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Ned now decided to be an outlaw in earnest. To maintain supplies of
arms and food he needed money, so he decided to rob a bank. He chose a
bank at Euroa and decided that the right moment for a robbery would be
when the court was in session. He reasoned that few people would be in
the streets on a mid-summer afternoon, when most would either be at
home or in the courthouse. He had also found that there was only one
foot constable stationed at Euroa to protect the bank, post office,
railway station, two or three hotels, and all the stores. Despite
several warnings, the police had made no attempt to get more of their
men stationed at Euroa, though they knew the Kellys were at large.
Having completed their preparations, the four outlaws, mounted on
splendid horses, rode towards Euroa with every detail of the robbery
worked out in advance. The dismounted at Faithfull's Creek
sheep-station, four miles from Euroa. Ned and his mates went to the
kitchen door and spoke to Fitzgerald, a rouseabout, and his wife, the
housekeeper. His first words reckoned them. "I'm Ned Kelly," he said.
He had a revolver in his hand, but he did not point it at them.
"You'll have to bail up, but we wont hurt you if you do as you're
told. We would like to have some dinner." The outlaws sat at the table
enjoying a hearty meal. Mrs Fitzgerald was impressed with their polite
manners, and Ned won her mother sympathy at once by telling how badly
his own mother and sisters had been treated by the police.
For the rest of the day and night Ned and his gang held everyone
prisoner, capturing, but not hurting, the various men as they returned
to the homestead. A lantern was lit and kept burning all night, and
the sixteen prisoners lay on the floor, smoking or dozing. For several
hours Ned sat inside, too, talking in a friendly way and answering the
many questions they asked him about his encounters with the police.
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was an entertaining story teller and kept his audience enthralled. He
even told them that the gang intended to rob the bank the next day,
and the purpose in sticking up Faithfull's Creek was to give their
horses a good feed overnight, so that they would be fresh for a quick
get-away after the bank had been robbed.
Next day the outlaws took their horses out of the stables and turned
them out to graze in the house paddock. Then they harnessed a covered
wagon and a spring cart, helped themselves to a brand new outfit of
clothes from a hawker they were holding prisoner, collected some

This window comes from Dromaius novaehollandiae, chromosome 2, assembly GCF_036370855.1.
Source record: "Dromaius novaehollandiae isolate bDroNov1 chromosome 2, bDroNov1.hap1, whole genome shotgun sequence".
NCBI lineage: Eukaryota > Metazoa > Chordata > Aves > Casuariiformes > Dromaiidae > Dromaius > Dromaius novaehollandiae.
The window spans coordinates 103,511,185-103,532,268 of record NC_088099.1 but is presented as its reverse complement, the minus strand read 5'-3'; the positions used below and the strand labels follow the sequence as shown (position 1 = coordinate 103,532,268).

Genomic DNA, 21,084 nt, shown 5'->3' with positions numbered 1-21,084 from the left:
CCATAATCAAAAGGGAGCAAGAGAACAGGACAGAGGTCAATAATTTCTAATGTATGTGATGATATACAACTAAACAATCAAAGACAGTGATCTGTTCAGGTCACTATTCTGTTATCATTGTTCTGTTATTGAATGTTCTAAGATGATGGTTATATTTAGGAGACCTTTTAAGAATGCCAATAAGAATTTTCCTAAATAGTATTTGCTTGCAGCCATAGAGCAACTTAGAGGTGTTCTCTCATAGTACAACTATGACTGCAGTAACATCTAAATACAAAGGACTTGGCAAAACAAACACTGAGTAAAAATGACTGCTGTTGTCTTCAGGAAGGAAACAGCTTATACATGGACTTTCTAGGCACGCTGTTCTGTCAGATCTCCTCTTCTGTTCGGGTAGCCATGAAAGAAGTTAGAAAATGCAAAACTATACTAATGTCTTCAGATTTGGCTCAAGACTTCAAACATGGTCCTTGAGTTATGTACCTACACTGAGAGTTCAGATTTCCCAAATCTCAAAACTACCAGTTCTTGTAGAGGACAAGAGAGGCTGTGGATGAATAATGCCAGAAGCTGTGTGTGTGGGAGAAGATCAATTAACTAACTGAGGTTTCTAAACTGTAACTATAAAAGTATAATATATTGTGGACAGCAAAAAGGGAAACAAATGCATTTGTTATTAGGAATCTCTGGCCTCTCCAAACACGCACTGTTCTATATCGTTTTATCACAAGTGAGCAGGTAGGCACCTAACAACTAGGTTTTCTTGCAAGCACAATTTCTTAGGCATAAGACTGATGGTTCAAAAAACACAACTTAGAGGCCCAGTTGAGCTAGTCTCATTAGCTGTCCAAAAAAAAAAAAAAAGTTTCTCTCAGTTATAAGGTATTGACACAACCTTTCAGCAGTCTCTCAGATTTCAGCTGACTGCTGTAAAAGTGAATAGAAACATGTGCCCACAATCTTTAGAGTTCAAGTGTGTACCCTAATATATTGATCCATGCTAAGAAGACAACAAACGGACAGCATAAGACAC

ammunition, and set out for Euroa. They arrived at four o'clock. The
street was deserted, the town drowsy in the heat. Ned and Hart entered
the bank while Dan went round to the back door. "I'm Ned Kelly!" said
Ned. "I am an outlaw, and my orders must be obeyed. Make no noise.
Raise no alarm. Keep your hands up and stand against the wall." Hart
was soon joined by Dan, and they kept everyone covered at gun-point
while Ned filled a sugar-bag with gold and silver coins, bank notes
and about 31 ounces of unminted gold. The total haul was about £2000,
and the raid had only taken half an hour.
Their prisoners were then taken out to the covered wagon and driven
back to Faithfull's Creek. Here they were held captive with the other
members of the homestead. Supper was served to the outlaws and their
captives in the cool of the evening, then the brigands saddled their
horses and prepared to depart. Before doing so they entertained their
guests to an astonishing display of trick-riding in the house paddock.
At about half past eight, as the last flicker of twilight faded, the
outlaws rode away, with the money and gold safely strapped to their
horses. News of the bank robbery created intense excitement, and on
13th December 1878 the Government increased the reward to £1000 on
each of the outlaws. Now for the first time Stephen Hart and Joseph
Byrne were named as part of the Kelly Gang. After hiding for a few
weeks in one of their camps, the four popped up again in Jerilderie,
thirty miles north of the Murray River in New South Wales.
At about 10p.m., the bandits rode quietly into the township. A couple
of hundred of metres away from the police station three of them
tethered their horses and advanced on foot. Ned spurred his horse to a
gallop along the road. There was no light showing at the police
station. The occupants were all in bed. Dismounting, Ned knocked at
the front door and called out in a tone of great excitement. When Mr
Devine opened the door Ned said that he was Ned Kelly and under the
duress of having a revolver in each hand Devine put his hands up. From
the darkness the other three rushed forward with revolvers. All went
inside and the door was closed. Ned assured the policemen and their
families that they will not be hurt.
Dan then found some handcuffs and gleefully manacled the police, who
were put into the lock-up for the night. Next morning the outlaws
dressed themselves in police uniform - and none of the locals had any
idea what had happened. During the next few hours they took everyone
prisoner in the Royal hotel nearby and put them all in the dining room
under armed guard. Then they robbed the bank, and when they returned
to the Royal Hotel, Ned, a bearded young outlaw in police uniform,
told his captive audience the terrible story of his audience in words
of fierce sincerity and power, mixed with sarcasm and humour. Then the
Kelly Gang galloped away singing, "Hurrah for the good old days of
Morgan and Ben Hall!".